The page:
The book has two parts; the 1st part is a sociological investigation where Orwell lives a ‘fly on the wall’-existence among the miners of an industrial town in northern England. He wants to experience life of the real working-class life first hand. A class whom he and his fellow half-bourgeois socialists claim to fight and care for.
The 2nd part is a argument for how and why socialism is failing and what to do to get it back on track again.
What stays with me is the account of the former; the unemployment, the poverty, the filth; the self-limiting mindset of the deprived, and the horrible working conditions of the mines. But also Orwell’s honest, sober and often beautiful worded observations.
📝 “..the place is like hell, or at any rate like my own mental picture of hell. Most of the things one imagines in hell are there — heat, noise. Confusion, darkness foul air, and, above all, unbearably cramped space.”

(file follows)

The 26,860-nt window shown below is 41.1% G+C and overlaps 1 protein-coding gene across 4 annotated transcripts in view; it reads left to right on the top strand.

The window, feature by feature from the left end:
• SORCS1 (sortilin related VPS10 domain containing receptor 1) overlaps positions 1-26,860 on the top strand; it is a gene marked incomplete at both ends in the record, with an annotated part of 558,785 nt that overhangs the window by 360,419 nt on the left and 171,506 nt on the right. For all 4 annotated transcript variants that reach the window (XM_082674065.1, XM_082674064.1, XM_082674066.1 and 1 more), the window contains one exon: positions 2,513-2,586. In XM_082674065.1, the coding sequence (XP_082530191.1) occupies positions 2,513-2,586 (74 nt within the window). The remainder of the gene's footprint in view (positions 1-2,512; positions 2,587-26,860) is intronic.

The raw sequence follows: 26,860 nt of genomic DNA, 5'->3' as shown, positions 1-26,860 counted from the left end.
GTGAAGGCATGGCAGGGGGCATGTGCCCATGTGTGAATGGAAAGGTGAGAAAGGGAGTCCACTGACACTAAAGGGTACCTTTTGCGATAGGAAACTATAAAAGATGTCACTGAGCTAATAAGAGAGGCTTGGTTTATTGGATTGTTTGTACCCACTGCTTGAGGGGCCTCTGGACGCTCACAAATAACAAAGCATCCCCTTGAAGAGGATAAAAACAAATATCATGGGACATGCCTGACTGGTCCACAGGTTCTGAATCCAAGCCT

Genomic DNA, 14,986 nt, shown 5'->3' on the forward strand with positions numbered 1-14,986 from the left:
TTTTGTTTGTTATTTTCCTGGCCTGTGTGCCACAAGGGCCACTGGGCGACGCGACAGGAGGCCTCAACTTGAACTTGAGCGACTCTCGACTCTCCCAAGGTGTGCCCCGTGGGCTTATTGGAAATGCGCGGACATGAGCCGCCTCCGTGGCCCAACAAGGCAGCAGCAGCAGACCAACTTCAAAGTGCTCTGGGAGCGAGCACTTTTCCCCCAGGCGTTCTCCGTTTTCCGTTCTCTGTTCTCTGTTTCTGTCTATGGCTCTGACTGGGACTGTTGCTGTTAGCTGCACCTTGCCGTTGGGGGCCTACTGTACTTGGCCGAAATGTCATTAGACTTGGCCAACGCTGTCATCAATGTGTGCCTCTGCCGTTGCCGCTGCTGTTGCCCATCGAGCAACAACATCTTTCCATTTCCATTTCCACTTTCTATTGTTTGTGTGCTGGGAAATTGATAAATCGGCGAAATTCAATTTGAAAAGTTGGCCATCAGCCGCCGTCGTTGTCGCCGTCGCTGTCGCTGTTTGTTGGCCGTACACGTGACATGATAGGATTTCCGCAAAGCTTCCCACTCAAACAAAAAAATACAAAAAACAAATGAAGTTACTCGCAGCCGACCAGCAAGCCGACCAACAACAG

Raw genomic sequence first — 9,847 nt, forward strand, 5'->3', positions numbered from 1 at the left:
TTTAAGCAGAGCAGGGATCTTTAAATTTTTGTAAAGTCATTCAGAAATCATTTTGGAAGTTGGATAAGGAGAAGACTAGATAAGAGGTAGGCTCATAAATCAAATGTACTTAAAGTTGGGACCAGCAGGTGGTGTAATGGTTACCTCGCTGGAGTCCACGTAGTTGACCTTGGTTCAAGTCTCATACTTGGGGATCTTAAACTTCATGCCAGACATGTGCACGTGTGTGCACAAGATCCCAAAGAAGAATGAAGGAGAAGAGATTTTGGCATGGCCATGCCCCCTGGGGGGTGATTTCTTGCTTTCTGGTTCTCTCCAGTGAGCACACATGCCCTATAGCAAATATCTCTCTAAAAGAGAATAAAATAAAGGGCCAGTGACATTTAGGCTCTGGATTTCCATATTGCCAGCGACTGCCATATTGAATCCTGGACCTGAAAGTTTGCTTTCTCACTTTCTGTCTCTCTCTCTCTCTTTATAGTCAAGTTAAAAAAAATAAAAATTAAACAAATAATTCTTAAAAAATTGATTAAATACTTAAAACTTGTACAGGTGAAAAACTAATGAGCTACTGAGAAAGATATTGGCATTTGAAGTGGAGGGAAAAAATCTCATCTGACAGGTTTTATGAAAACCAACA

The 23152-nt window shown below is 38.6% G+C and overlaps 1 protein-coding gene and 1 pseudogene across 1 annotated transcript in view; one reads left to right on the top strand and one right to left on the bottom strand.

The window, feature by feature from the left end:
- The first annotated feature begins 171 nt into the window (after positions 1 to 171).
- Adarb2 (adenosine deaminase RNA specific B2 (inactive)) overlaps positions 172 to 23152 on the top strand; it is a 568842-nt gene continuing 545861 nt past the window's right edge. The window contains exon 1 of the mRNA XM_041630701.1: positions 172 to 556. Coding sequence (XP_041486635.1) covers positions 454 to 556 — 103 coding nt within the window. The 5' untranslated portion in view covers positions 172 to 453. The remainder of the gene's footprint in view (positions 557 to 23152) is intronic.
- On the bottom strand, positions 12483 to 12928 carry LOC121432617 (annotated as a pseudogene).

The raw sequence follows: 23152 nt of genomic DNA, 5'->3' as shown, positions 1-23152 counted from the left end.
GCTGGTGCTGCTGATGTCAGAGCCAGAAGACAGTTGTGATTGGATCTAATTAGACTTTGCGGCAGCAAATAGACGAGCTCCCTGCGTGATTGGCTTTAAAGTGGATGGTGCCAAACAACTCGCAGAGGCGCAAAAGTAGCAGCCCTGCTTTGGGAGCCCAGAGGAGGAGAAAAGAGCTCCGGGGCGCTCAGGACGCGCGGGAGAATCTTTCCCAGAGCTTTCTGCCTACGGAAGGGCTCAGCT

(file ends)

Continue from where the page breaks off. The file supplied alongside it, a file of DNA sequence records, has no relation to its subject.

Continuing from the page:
The working conditions in the mines made me feel sick.
📝 How disconnected isn’t my work life from the miner of the Industrial era? Me with my Xbox ONE Dev-kit on my adjustable standing desk and my free lattes at the touch of a bottom? Not to mention the free massage? You know, we NEED them, because office work is HARD on your body! right?! 🤷♂️
📝 Why can’t the bourgeois see themselves as the equals of the working class?
“The lower class smells”, Orwell concludes “It is queer how seldom this is admitted.”
A physical feeling like smell is harder to overcome than the other dislikes he argues.
We would be wise to attempt to isolate the qualities in people we look up to and cultivate them in ourselves. I admire Orwell’s willingness to immerse himself in the working class life and his willingness to change his mind. I want adopt this trait further in my own life, but I’m not sure how to go about it…yet.
When I close the books for 2020, one of the images that will linger in my mind is the image of miner walking for miles in the dark cramped space of the mine to his designated spot for the day.
I found this book so powerful and humbling. A catalyst for personal reflection. A remarkably bold and honest book.
For more great books and reviews, check out my reading lists!